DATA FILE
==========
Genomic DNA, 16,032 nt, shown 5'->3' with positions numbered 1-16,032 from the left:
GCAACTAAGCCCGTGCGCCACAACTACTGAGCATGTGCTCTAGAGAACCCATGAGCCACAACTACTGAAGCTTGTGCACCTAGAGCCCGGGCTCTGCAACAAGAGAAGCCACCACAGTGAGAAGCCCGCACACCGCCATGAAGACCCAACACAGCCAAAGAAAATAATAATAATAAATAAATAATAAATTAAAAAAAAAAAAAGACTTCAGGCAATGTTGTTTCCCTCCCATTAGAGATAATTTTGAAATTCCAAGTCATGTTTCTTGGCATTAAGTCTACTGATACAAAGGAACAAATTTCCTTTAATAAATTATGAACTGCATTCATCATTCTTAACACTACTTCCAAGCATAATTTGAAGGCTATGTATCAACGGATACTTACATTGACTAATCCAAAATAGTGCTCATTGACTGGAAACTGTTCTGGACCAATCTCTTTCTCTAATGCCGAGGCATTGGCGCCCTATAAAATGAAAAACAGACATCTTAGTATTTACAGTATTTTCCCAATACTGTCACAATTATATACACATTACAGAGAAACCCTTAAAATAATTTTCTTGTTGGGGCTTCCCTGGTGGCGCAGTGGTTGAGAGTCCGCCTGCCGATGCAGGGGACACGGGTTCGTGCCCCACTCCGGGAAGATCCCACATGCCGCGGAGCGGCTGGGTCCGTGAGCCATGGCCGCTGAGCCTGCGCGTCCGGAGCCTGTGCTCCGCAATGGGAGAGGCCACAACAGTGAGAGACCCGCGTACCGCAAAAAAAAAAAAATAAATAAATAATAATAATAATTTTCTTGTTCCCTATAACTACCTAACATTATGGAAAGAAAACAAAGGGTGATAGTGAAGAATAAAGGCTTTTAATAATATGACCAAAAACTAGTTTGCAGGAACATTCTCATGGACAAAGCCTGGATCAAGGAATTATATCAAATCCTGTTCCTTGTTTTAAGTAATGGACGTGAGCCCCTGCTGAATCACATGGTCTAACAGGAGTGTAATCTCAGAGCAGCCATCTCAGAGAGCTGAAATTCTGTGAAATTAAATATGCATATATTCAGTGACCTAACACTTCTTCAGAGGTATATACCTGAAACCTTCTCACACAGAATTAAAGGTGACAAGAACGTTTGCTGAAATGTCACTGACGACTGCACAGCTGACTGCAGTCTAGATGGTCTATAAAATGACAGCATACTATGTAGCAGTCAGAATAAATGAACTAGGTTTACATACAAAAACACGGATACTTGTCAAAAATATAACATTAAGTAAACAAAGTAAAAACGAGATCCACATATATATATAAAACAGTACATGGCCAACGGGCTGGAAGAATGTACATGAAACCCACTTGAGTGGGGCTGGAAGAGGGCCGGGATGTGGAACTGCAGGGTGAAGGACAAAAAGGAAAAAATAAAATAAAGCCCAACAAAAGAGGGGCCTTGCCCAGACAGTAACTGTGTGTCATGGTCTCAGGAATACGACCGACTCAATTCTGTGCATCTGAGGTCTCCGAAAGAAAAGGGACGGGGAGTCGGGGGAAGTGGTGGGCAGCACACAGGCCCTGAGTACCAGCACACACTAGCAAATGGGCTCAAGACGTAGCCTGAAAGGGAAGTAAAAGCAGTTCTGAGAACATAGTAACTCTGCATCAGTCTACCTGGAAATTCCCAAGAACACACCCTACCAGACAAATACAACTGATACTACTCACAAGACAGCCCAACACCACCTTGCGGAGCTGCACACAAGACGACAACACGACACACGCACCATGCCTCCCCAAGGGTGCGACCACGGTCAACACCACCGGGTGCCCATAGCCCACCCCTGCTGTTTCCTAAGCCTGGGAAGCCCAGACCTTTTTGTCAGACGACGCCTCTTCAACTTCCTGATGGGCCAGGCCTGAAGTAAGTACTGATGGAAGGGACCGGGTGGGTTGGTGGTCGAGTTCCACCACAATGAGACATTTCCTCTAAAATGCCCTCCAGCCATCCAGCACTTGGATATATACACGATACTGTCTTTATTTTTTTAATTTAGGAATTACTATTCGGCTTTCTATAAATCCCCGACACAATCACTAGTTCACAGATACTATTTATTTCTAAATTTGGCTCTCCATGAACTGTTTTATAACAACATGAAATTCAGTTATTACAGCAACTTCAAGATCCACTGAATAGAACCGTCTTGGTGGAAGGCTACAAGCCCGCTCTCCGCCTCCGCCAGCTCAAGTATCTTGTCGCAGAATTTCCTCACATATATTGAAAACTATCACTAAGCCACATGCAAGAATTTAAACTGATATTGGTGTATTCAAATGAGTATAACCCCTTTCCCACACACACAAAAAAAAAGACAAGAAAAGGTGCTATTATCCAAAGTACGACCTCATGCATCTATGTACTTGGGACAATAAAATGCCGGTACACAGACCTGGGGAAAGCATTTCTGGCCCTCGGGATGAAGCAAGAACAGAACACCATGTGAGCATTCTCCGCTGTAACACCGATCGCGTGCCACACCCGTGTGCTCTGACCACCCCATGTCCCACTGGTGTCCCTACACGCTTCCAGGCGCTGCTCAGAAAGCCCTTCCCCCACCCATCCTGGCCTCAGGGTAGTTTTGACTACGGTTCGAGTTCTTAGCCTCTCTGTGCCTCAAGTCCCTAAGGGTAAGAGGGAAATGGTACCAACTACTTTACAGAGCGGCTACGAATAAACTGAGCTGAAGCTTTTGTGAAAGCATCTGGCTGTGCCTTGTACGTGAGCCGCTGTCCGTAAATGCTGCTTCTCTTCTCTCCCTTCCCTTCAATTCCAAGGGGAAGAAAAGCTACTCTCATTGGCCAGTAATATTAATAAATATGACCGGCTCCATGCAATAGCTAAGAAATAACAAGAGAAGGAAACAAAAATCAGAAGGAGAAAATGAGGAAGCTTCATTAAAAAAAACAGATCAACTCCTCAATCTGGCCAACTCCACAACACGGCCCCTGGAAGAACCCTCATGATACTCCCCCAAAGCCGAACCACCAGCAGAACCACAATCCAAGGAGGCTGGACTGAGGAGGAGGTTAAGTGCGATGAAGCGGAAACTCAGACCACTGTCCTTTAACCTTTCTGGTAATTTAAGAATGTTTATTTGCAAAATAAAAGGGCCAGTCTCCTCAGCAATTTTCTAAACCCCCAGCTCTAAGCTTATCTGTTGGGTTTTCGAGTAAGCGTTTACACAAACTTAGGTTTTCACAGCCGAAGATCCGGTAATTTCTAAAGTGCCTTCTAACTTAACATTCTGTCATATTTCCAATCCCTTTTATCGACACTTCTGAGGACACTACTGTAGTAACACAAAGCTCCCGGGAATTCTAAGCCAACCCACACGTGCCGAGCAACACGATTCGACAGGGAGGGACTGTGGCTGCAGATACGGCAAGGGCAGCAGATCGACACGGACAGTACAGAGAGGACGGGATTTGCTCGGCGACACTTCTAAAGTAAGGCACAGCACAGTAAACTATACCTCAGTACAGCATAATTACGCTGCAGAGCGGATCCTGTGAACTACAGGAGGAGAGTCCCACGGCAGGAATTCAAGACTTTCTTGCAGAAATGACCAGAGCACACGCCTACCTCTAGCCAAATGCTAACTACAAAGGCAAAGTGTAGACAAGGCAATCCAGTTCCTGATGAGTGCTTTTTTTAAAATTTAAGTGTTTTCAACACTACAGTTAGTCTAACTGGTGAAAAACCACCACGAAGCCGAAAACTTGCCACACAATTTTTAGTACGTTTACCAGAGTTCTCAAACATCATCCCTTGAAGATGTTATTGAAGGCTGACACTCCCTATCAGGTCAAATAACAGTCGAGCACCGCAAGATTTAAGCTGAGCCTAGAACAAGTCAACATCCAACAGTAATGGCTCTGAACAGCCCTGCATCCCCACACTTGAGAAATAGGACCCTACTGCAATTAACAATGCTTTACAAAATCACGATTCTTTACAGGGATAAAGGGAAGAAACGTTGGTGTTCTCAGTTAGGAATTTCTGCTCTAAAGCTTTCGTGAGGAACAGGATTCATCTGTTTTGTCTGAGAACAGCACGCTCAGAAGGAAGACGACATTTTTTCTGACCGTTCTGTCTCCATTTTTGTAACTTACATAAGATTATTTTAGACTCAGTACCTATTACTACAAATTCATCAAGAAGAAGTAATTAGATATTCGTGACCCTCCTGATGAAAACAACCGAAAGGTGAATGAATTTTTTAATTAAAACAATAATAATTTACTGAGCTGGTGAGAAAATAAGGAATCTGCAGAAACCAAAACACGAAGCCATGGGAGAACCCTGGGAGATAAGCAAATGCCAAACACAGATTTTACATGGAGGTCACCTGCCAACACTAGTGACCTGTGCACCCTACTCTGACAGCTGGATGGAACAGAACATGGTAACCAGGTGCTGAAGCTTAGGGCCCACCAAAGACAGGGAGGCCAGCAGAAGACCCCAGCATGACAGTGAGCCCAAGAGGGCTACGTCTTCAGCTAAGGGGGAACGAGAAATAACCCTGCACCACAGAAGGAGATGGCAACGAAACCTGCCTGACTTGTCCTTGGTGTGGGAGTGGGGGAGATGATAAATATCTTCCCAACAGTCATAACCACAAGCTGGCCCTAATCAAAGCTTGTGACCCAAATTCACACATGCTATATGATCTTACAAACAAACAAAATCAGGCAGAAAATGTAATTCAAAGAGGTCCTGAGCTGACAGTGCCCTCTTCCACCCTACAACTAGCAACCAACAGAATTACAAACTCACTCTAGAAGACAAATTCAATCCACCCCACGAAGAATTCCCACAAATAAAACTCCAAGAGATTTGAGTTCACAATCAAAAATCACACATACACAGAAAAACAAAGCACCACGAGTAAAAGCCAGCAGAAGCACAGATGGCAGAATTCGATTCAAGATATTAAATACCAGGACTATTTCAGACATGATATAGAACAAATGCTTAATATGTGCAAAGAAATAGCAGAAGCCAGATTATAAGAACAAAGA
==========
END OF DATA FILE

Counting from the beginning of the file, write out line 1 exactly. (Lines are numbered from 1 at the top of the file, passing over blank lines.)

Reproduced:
Genomic DNA, 16,032 nt, shown 5'->3' with positions numbered 1-16,032 from the left: